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To CT or not to CT: Questioning the Cost-Effectiveness of CT Thorax in Head and Neck Cancers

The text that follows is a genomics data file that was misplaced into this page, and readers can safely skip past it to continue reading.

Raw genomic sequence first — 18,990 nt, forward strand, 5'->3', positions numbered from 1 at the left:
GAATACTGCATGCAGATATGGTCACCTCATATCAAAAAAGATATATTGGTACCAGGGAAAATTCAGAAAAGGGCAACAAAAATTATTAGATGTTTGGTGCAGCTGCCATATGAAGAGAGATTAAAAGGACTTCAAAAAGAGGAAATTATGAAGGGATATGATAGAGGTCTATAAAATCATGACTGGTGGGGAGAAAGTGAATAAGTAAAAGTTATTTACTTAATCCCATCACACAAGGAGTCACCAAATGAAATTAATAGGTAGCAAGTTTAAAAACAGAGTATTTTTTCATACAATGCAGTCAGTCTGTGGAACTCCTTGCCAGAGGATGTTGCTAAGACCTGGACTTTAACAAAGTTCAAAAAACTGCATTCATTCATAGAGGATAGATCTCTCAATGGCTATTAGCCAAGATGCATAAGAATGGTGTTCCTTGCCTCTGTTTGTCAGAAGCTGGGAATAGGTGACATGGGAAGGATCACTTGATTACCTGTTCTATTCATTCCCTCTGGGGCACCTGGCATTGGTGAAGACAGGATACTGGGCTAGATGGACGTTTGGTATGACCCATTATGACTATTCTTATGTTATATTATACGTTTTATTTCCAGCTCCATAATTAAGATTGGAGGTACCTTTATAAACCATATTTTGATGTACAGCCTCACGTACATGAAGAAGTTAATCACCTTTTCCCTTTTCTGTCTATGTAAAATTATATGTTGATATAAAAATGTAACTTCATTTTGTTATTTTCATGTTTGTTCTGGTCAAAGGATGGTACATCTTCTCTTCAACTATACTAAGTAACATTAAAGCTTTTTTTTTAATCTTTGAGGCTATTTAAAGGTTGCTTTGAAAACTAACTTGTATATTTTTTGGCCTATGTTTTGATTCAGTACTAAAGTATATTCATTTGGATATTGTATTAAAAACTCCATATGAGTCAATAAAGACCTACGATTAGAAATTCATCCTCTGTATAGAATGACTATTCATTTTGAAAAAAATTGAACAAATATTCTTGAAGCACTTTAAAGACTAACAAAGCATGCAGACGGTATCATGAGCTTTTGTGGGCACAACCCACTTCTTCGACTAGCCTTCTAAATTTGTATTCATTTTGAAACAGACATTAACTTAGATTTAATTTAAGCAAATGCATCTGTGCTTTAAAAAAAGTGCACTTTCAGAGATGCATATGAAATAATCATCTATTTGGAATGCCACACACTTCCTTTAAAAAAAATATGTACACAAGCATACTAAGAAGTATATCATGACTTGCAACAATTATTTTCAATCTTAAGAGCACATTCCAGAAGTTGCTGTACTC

To CT or not to CT: Questioning the Cost-Effectiveness of CT Thorax in Head and Neck Cancers Computed tomography (CT) scan has been an integral part of the diagnostic workup for patients with head and neck squamous cell carcinoma. Our study was designed to find out the incidence of distant metastasis and second primary tumor and to cor - relate the cost-effectiveness of CT thorax in detecting the same. This study was conducted among 326 cancer patients who visited our center with curative intent in the year 2021, with lesions in various head and neck subsites. Data were collected based on their pathological TNM staging and the presence of distant metastasis as evident on their CT thorax imaging with various variables related to the disease. Incremental cost-effectiveness ratio (ICER) was calculated for detecting a single metastatic deposit and second primary tumor in terms of Indian currency and was correlated to each subsite and stage of disease at presentation. Out of these 326 patients, 281 patients were included in our study after considering the inclusion criteria, and among these 281 patients, 235 of them underwent CT thorax for metastatic workup. No patient was found to have a second primary. Metastases were found in 12 patients. The site of primary lesion and clinical tumor (cT) staging were found to be significantly influencing the incidence of metastasis on CT thorax. ICER was least for larynx, pharynx, and paranasal sinuses and was highest for oral cavity primaries and early-stage disease. As per our observations and results of ICER, CT thorax is indeed a valuable modality but should be used judiciously when it comes to initial diagnostic workup. Keywords CT thorax · Distant metastatic workup · CT scan · Computed tomography · Second primary tumor · Cost effectiveness * Preethi S. Shetty Priya P. Sankaran preethi.sshetty@manipal.edu priya.psankaran@gmail.com Nawaz Usman G. Somu nawaz.usman@manipal.edu somu.g@manipal.edu Punit Singh Dikhit Department of Surgical Oncology, Manipal Academy dikhit.punit@gmail.com of Higher Education (MAHE), Manipal Comprehensive Diksha Dinker Cancer Care Centre, Kasturba Medical College, Manipal, dr.dikshadinker@gmail.com Karnataka 576401, India Naveena A. N. Kumar Department of Radiodiagnosis and Imaging, Manipal naveenkumar.an@manipal.edu Academy of Higher Education (MAHE), Kasturba Medical College Manipal, Manipal, Karnataka 576104, India Akhil Palod drakhilpalod@gmail.com Department of Hospital Administration, Kasturba Medical College Manipal, Manipal, Karnataka 576104, India Koteshwara Prakashini prakashini.k@manipal.edu Vol.:(0123456789) 1 3 Indian Journal of Surgical Oncology potentially deleterious effects of added radiation exposure. Introduction Henceforth, this study was conducted in order to evaluate the cost-effectiveness of CT thorax as a metastatic workup. Squamous cell carcinoma of the head and neck still remains a major health-related problem, particularly so in South Asian countries, including India. Overall disease prognosis has not improved much over the years despite the introduc- Materials and Methods tion of new diagnostic modalities and new treatment strate- gies. Around 25% of deaths in HNSCC can be attributed to The electronic medical records of patients were accessed the second primary tumor (SPT) and distant lung metasta- for the demographic details, clinical staging, CT findings, sis (DM) [1]. The most common site for DM deposit from and final tumor board decision. All patients above 18 years HNSCC is the lungs, with an incidence of around 8 to 15% of age with biopsy-proven squamous cell carcinoma (SCC) as described in multiple clinical studies [2]. Primary lung of HNC attending the Oncology out-patient department cancers, which can be included under SPT, account for about (OPD) (i.e., Surgical Oncology, Radiation Oncology, and 23% of patients with HNSCC [2]. Often, the treating surgeon Medical Oncology) between the period January 2021 and comes across situations where radical curative intent surgery December 2021 were screened for the inclusion and exclu- for locoregionally advanced cancer is ultimately a failure sion criteria (Table 1). because of an SPT or a DM focus. The CT thorax of the eligible patients was reviewed by CT scan has drastically changed the treatment strategies two radiologists (one is a tumor board member and another in the new era and is widely used in the field of oncology to independent senior radiologist) for the presence of pulmo- assess the primary site of head and neck cancer, nodal dis- nary metastases, second primary lung, mediastinal nodes, ease, and staging as a part of the established TNM staging and other site metastases. Pulmonary nodules more than 5 system. CT thorax as an imaging modality is an extremely mm, without spiculated margins, smooth located periph- useful tool for assessing primary tumor, nodal metastasis, erally, mediastinal lymph nodes >/= 10 mm, and solitary and distant metastasis. This widely available modality has spiculated lesion centrally located >/= 10 mm were noted given the surgeons the ability to prognosticate the patient as metastatic. Histologic confirmation of metastasis was during the initial screening itself. not mandatory. An important question remains as to how often one The details were then analyzed using the SPSS software needs to do pre- and postoperative screening for distant version 26. Factors influencing the incidence of metastasis metastases. Although the National Comprehensive Cancer were analyzed by logistic regression. For estimating the Network® (NCCN®) gives a picture regarding CT thorax cost-benefit analysis, the absolute cost of CECT thorax frequency and indications, these blanket guidelines can- and chest X-rays was obtained from the hospital billing not be applied to all patients, especially the patients in section. The yield of each diagnostic modality was defined the Indian subcontinent [3]. A preoperative chest X-ray is as the number of patients with metastasis divided by the warranted in all cases as a part of a presurgical workup. number of patients going through the diagnosis strategy. If the primary tumor and nodal status place the patient at Cost-effectiveness was measured using the incremental high risk for pulmonary metastasis, a preoperative com- cost-effectiveness ratio (ICER) and was calculated as puted tomography scan of the chest is indicated. As cru- shown in Fig.  1. This estimates the additional cost per cial as it may sound, in a developing country like India, it additional patient with metastasis detected by CECT tho- still contributes to burdening the vast majority of patients rax over chest X-ray. who belong to a poor socio-economic status along with the Table 1 Inclusion and exclusion Inclusion criteria Exclusion criteria criteria of the study Histopathology Squamous cell carcinoma (SCC) Other pathology, i.e., lymphoma, salivary gland tumor, and melanoma Site Oral cavity, lip, oropharynx, Nasopharyngeal, unknown primary neck, thyroid larynx, hypopharynx Primary/recurrent Primary Recurrent Mode of imaging CECT thorax PETCECT, if done as primary scan 1 3 Indian Journal of Surgical Oncology Fig. 1 Computation of cost effectiveness of CECT thorax over Chest Xray using incremental cost effectiveness ratio (ICER) The average age of the patient with or without metasta- Results sis on CT thorax was similar (59.2 +/− 11.3 years vs 56.7 +/− 11.7 years, respectively). The incidence of metastasis A total of 326 patients with biopsy-proven HNSCC on CT thorax was similar amongst the gender group too attended the Oncology OPD between January 2021 and (6% for males and 5.9% for females). The highest incidence December 2021 and were screened for eligibility for the of metastasis on CT thorax was noted amongst smokers study. Of these, 281 patients fit the aforementioned crite- (12.1%), followed by tobacco chewer (7.7%) and alcohol ria. Amongst them, 235 patients had undergone CT thorax intake (6.3%). There was no metastasis seen in patients who as a part of staging workup and, finally, 200 patients had were purely betel nut chewers. Patients with no tobacco/ locoregionally advanced clinical staging (AJCC 8th Edi- alcohol intake had an incidence of metastasis at 3.2%. tion Stage III & IV). The incidence of the metastases on CT thorax with A total of 12 patients of the 200 (6%) were found to respect to the site of primary, clinical T, and N staging has have unequivocal metastases on the CT thorax. Of these, been elaborated in Table 2. 7 (59%) had pulmonary metastasis alone, 2 (17%) had On univariate analysis, the site of the primary lesion and liver metastasis alone, and one (8%) had bony metastasis cT staging was found to be significantly influencing the inci- alone. Two patients had multiple organ metastases, i.e., dence of metastasis on CT thorax (p = 0.012 and p = 0.028, pulmonary + liver and liver + splenic metastases each. No respectively). Clinical N staging was not found to be signifi- patient was found to have a synchronous second primary. cantly affecting the development of metastasis. Furthermore, These 12 patients had a change in disease management on multivariate and logistic regression analysis, cT staging from curative to palliative intent. Table 2 Incidence of metastasis Metastasis on CECT thorax Total number on CECT thorax based on of patients (n = clinical staging and site of 200) primary Present (n = 12) Absent (n = 188) Age (in years) 59.2 +/− 11.3 56.7 +/− 11.7 P-value = 0.47 Gender P-value = 1.00   Male 10 (6%) 156 (94%) 166   Female 2 (5.9%) 10 (94.1%) 12 Habits P-value = 0.32   None 2 (3.2%) 60 (96.8%) 62   Betel nut chewing 0 21 (100%) 21   Alcohol 2 (6.3%) 30 (93.8%) 32   Tobacco chewing 4 (7.7%) 48 (92.3%) 52   Smoking 4 (12.1%) 29 (87.9%) 33 cTumor stage P-value = 0.028   Early (T1, T2) 1 (2.9%) 33 (97.1%) 34   Advanced (T3, T4) 11 (6.6%) 155 (93.4%) 166 cNodal stage P-value = 0.471   N0 1 (1.9%) 52 (98.1%) 53   N+ 11 (7.5%) 136 (92.5%) 147 Site of primary P-value = 0.012   Oral cavity and lip 4 (3.6%) 106 (96.4%) 110   Oropharynx 1 (14.3%) 6 (85.7%) 7   Larynx 4 (22.2%) 14 (77.8%) 18   Hypopharynx 2 (3.3%) 58 (96.7%) 60   Paranasal sinus 1 (20%) 4 (80%) 5 1 3 Indian Journal of Surgical Oncology alone was found to be significant (HR–4.22. CI: 1.07–16.54, Another study by Reiner et  al. to evaluate the role of p-value = 0.039). CT thorax in detecting DM foci and SPT in patients with The CECT thorax was evaluated against a chest X-ray for HNSCC involved 189 patients, of which 63 patients had cost-benefit analysis (Table  3). laryngeal primaries, 53 had pharyngeal primaries and 72 The average cost of a CECT thorax was Rs 7000 per had oral cavity primaries. Out of these patients, SPT was patient, and that of a chest X-ray was Rs 200 per patient. The detected on the CT chest in 4 patients with laryngeal malig- chest X-ray did not pick up any metastasis, while the yield of nancies and 6 patients with pharyngeal malignancies, with CECT thorax was 6%. Based on this, an ICER of Rs 113,333 no evidence of SPT in oral cavity subsets, while DM was was noted. This represents the additional cost of using CECT found in 6 patients with laryngeal malignancies, 4 patients thorax over chest X-rays to identify one additional patient of pharyngeal malignancies, and 11 patients of oral cavity with metastasis. On subgroup analysis, cT stage, location of subsets, all of which were stage IV disease. Although this the primary site was found to significantly affect the ICER. aforementioned study was designed to evaluate the efficiency The ICER was least for cT3/4 lesions (Rs 97,142 per patient) of chest X-ray in detecting lung abnormalities as compared and doubled for cT1/2 lesions. Similarly, their ICER was sig- to CT chest, and they showed that CT thorax was a superior nificantly lower for patients with oropharyngeal, laryngeal, modality, they did not evaluate the cost-effectiveness of CT and paranasal sinus primaries compared to the oral cavity scan for detecting single SPT or DM [1]. and hypo-pharyngeal primaries. Similar findings were suggested by Fukuhara et al. where the supremacy of CT chest as compared to chest X-ray was advocated but the primary subset of patients was again laryngeal malignancies, with oral cavity subsets being only Discussion about 16% of the total study group. They were able to detect 23% of lung nodules (SPT or DM), which changed the treat- The aim of our study was to evaluate the cost-effectiveness ment plan, thus advocating CT thorax during initial screen- of CT chest during initial screening to search for SPT and ing but missing on the part of cost-effectiveness based on DM foci, especially in financially constrained situations as head and neck subsites and staging [5]. seen in India. These guidelines, emphasizing the need for CT The rate of detection of distant metastasis at initial pres- chest in newly diagnosed HNSCC, have not been evaluated entation ranged between 1.5 to 20% [6, 7]. As compared to in terms of cost-effectiveness and subsite-based analysis. We these studies, in our study data the incidence of DM was came across multiple studies on detection rates of CT scans around 6% while there was no SPTs. A study by Nagarkar for SPT and DM. A study by Ong et al. where significant et al. reported findings similar to ours, with the incidence of emphasis to detect SPT and DM was given on the CT chest DM being 3.2% while not picking up SPTs [8]. Advanced T in initial screening involved around 47% of patients with and N stages were found to significantly correlate with the laryngeal malignancies while only 28% of patients belong rate of pickup of DMs. This is also echoed in the NCCN to the oral subset [4]. guidelines that mention CT thorax as a metastatic work-up in Table 3 Cost benefit analysis CECT thorax Chest X-ray ICER of CECT thorax vs chest X-ray Cost per Yield (Y ) Cost per Yield (Y ) (C – C )/(Y – Y ) T X T x T X patient (C ) patient (C ) T x All patients Rs 7000 0.06 Rs 200 0 Rs 113,333 cTumor stage   T1/2 Rs 7000 0.03 Rs 200 0 Rs 226,666   T3/4 Rs 7000 0.07 Rs 200 0 Rs 97,142 cNodal stage   N0/1 Rs 7000 0.04 Rs 200 0 Rs 170,000   N2/3 Rs 7000 0.07 Rs 200 0 Rs 97,142 Site of primary   Oral cavity and lip Rs 7000 0.04 Rs 200 0 Rs 170,000   Oropharynx Rs 7000 0.14 Rs 200 0 Rs 48,571   Larynx Rs 7000 0.22 Rs 200 0 Rs 30,909   Hypopharynx Rs 7000 0.03 Rs 200 0 Rs 226,666   Paranasal sinus Rs 7000 0.20 Rs 200 0 Rs 34,000 1 3 Indian Journal of Surgical Oncology higher T and N stages [3]. We noted a significant association patients. And only 2 of them smoked 30 pack years. This between cT stages and subsite of the primary tumor, while could explain why we did not find any second primaries N status failed to correlate significantly. These discrepancies in our study. warrant the need for reassessing the need for CT thorax as On cost effectiveness analysis, the ICER was most a routine distant metastatic workup for all HNSCC patients. efficient for subsites like larynx, oropharynx, and parana- The incidence of DM in head and neck cancers is rela- sal sinuses and for locoregionally advanced disease. Our tively small compared with other malignancies like stomach, analysis showed that the ICER of performing CT scan pancreas, lung, or breast [7]. This range of variation in the across all comers was a hefty 133,000 Indian rupees. With incidence of DM can possibly be explained by the fact that increasing cost of health care services, every screening all these studies have different numbers of populations of procedure must be justified not only based on sensitivity primary index tumors. but cost efficiency as well. Interestingly, in our study as well as in the aforemen- Luke Tan et al. published a study to evaluate the benefit tioned studies, the larynx was a common site associated with of CT chest as a screening tool in patients with HNSCC. increased risk of DM and SPT as compared to oral cavity A total of 20 patients were included in the study, and they subsites. If this associated difference was because of any concluded that even after adding an additional cost of particular habit history or any other risk factor was beyond $13,314, CT chest did not add to the extra sensitivity for the scope of our study. detecting DM and SPT [13]. NCCN guidelines recommend CT scan in locoregionally Although the efficiency and sensitivity of CT chest for advanced HNSCC . However, part of the justification for detecting DM and SPT are proven and have been included this recommendation has been the claim that CT also has in internationally accepted guidelines, the blanket use the additional advantage of picking SPTs, but on careful of CT chest for all HNSCC patients is not cost-effective evaluation of the literature, we found that the incidence of as per our experience. We found a statistically signifi- SPT was low at 1.5% in the study by Fukuhara et al. [5] and cant correlation in terms of ICER between DM and cT4 5.7% among 1086 patients in a study by Shah et al. [9]. Even oral disease with a value of 170,000/−, for oropharynx in an extensive literature review by Warren and Gates, where and hypopharynx 48,571/− and 226,666/− respectively, a total of 1259 cases were studied in detail, a total incidence for larynx 30,909/− and for paranasal sinuses 34,000/−. of 3.5% of SPT was noted. In our data of 281 patients, we Another factor that had a favorable ICER in our study was did not find even a single case of SPT, thereby questioning a nodal disease, i.e., N0/N1 disease vs N2/N3 disease, but the claim that CT thorax has the added advantage of picking this difference was statistically insignificant. up SPTs [10]. We did a cost analysis based on our findings and calcu- lated the ICER, which showed differences in cost-effective - ness based on subsites. This difference was most pronounced Conclusion in the oral cavity subsite and early-stage tumor and for N0/ N1 stage disease. The superiority of a CT chest over a con- In developing countries with limited resources and a high ventional X-ray has been established beyond doubt and this burden of disease, it is the need of the hour to cut down is reflected in the NCCN guidelines where preoperative CT on non-cost-effective diagnostic modalities. Although our chest has been advised during initial workup to look for DM, study design and findings are not robust enough to make SPT, and mediastinal lymphadenopathy [3]. However, in a rigid recommendations, they do suggest that there is a country like ours, there is a need to justify the additional scope to make CT thorax as a diagnostic modality more financial burden this approach entails. Our study data and cost-effective. CT thorax can be used in locally advanced results reflect a way that can be used for modifying existing HNSCC as a part of staging workup; however, our cost guidelines. The majority of the patient population in our analysis has not supported use in all the stages and all study comprised of the oral cavity subsite, which contrib- subsites. The need of the hour is to design larger, prefer- uted to only around 3.6% of the total detected DMs, while ably prospective studies so that we can identify the subsets laryngeal cancers contributed to 22% of the total detected that benefit most from CT scan as a screening modality for DMs. Interestingly, all the patients in oral cavity subsites metastases and avoid them in the rest, thereby decreasing who had metastatic deposits (4 patients) belong to locore- the financial burden on the healthcare and also decreasing gionally advanced stages. the deleterious effects of radiation exposure. The NLST trial showed the benefit of CT scan screen- ing in people with a high risk of lung cancer (one of their Author Contribution Conceptualization: Dr Nawaz Usman and Dr inclusion criteria was cigarette smoking for 30 pack years) Preethi S Shetty; methodology: Dr Punit S Dikhit and Dr Diksha [11, 12]. We only had smoking as a habit in 16.5% of our 1 3 Indian Journal of Surgical Oncology Dinker; formal analysis and investigation: Dr Punit S Dikhit and Dr 2. Hsu Y, Chu P, Liu J, Lan M, Chang S, Tsai T et al (2008) Role Naveena AN Kumar; writing—original draft preparation: Dr Naveena of chest computed tomography in head and neck cancer. Arch AN Kumar, Dr Punit S Dikhit, and Dr Akhil Palod; writing—review Otolaryngol-Head Neck Surg 134(10):1050 and editing: Dr Prakashini K and Dr Priya P Sankaran; Resources: Dr 3. National Comprehensive Cancer Network. Head and Neck Can- Somu G; Supervision: Dr Nawaz Usman and Dr Naveena Kumar AN. cers (Version 2.2022 — April 26, 2022). https:// www. nccn. org/ profe ssion als/ physi cian_ gls/ pdf/ head- and- neck. pdf. Accessed 1 June 2022 Funding Open access funding provided by Manipal Academy of 4. Ong T, Kerawala C, Martin I, Stafford F (1999) The role of thorax Higher Education, Manipal imaging in staging head and neck squamous cell carcinoma. J Cranio-Maxillofac Surg 27(6):339–344 Declarations 5. Fukuhara T, Fujiwara K, Fujii T, Takeda K, Matsuda E, Hasegawa K et al (2015) Usefulness of chest CT scan for head and neck Ethics Approval All human and animal studies have been approved by cancer. Auris Nasus Larynx 42(1):49–52 the appropriate ethics committee/institutional review board (IRB) of 6. Ferlito A, Shaha A, Silver C, Rinaldo A, Mondin V (2001) Inci- the KMC ethical committee board and have therefore been performed dence and sites of distant metastases from head and neck cancer. in accordance with the ethical standards laid down in the 1964 Dec- ORL. 63(4):202–207 laration of Helsinki and its later amendments, along with the ethics 7. Garavello W, Ciardo A, Spreafico R, Gaini R (2006) Risk factors committee. for distant metastases in head and neck squamous cell carcinoma. Arch Otolaryngol-Head Neck Surg 132(7):762 Consent for Publication Written informed consent for publication of 8. Raj VN, Ashvin PW, Gauri SK, Mayank P, Aditya MM (2017) their clinical details was obtained from the patient. Incidence and Prognostic Factors in Distant Metastasis from Pri- mary Head and Neck Cancer-An Institutional Experience. J Head Neck Spine Surg 1(5):555571 Conflict of Interest The authors declare no competing interests. 9. Shah S, Applebaum E (2000) Lung cancer after head and neck can- cer: role of chest radiography. Laryngoscope 110(12):2033–2036 Open Access This article is licensed under a Creative Commons Attri- 10. Warren S, Gates O (1932) Multiple primary malignant tumors: bution 4.0 International License, which permits use, sharing, adapta- a survey of the literature and a statistical study. Am J Cancer tion, distribution and reproduction in any medium or format, as long 16:1358–414 as you give appropriate credit to the original author(s) and the source, 11. The National Lung Screening Trial (2011) overview and study provide a link to the Creative Commons licence, and indicate if changes design. Radiology 258(1):243–253 were made. The images or other third party material in this article are 12. National Lung Screening Trial Research Team, Church TR, included in the article's Creative Commons licence, unless indicated Black WC, Aberle DR, Berg CD, Clingan KL, Duan F, Fager- otherwise in a credit line to the material. If material is not included in strom RM, Gareen IF, Gierada DS, Jones GC, Mahon I, Marcus the article's Creative Commons licence and your intended use is not PM, Sicks JD, Jain A, Baum S (2013) Results of initial low-dose permitted by statutory regulation or exceeds the permitted use, you will computed tomographic screening for lung cancer. N Engl J Med need to obtain permission directly from the copyright holder. To view a 368(21):1980–1991 copy of this licence, visit http://cr eativ ecommons. or g/licen ses/ b y/4.0/ . 13. Tan L, Greener C, Seikaly H, Rassekh C, Calhoun K (1999) Role of screening chest computed tomography in patients with advanced head and neck cancer. Otolaryngol-Head Neck Surg 120(5):689–692 References Publisher's Note Springer Nature remains neutral with regard to 1. Reiner B, Siegel E, Sawyer R, Brocato R, Maroney M, Hooper F jurisdictional claims in published maps and institutional affiliations. (1997) The impact of routine CT of the chest on the diagnosis and management of newly diagnosed squamous cell carcinoma of the head and neck. Am J Roentgenol 169(3):667–671 1 3 http://www.deepdyve.com/assets/images/DeepDyve-Logo-lg.png Indian Journal of Surgical Oncology Springer Journals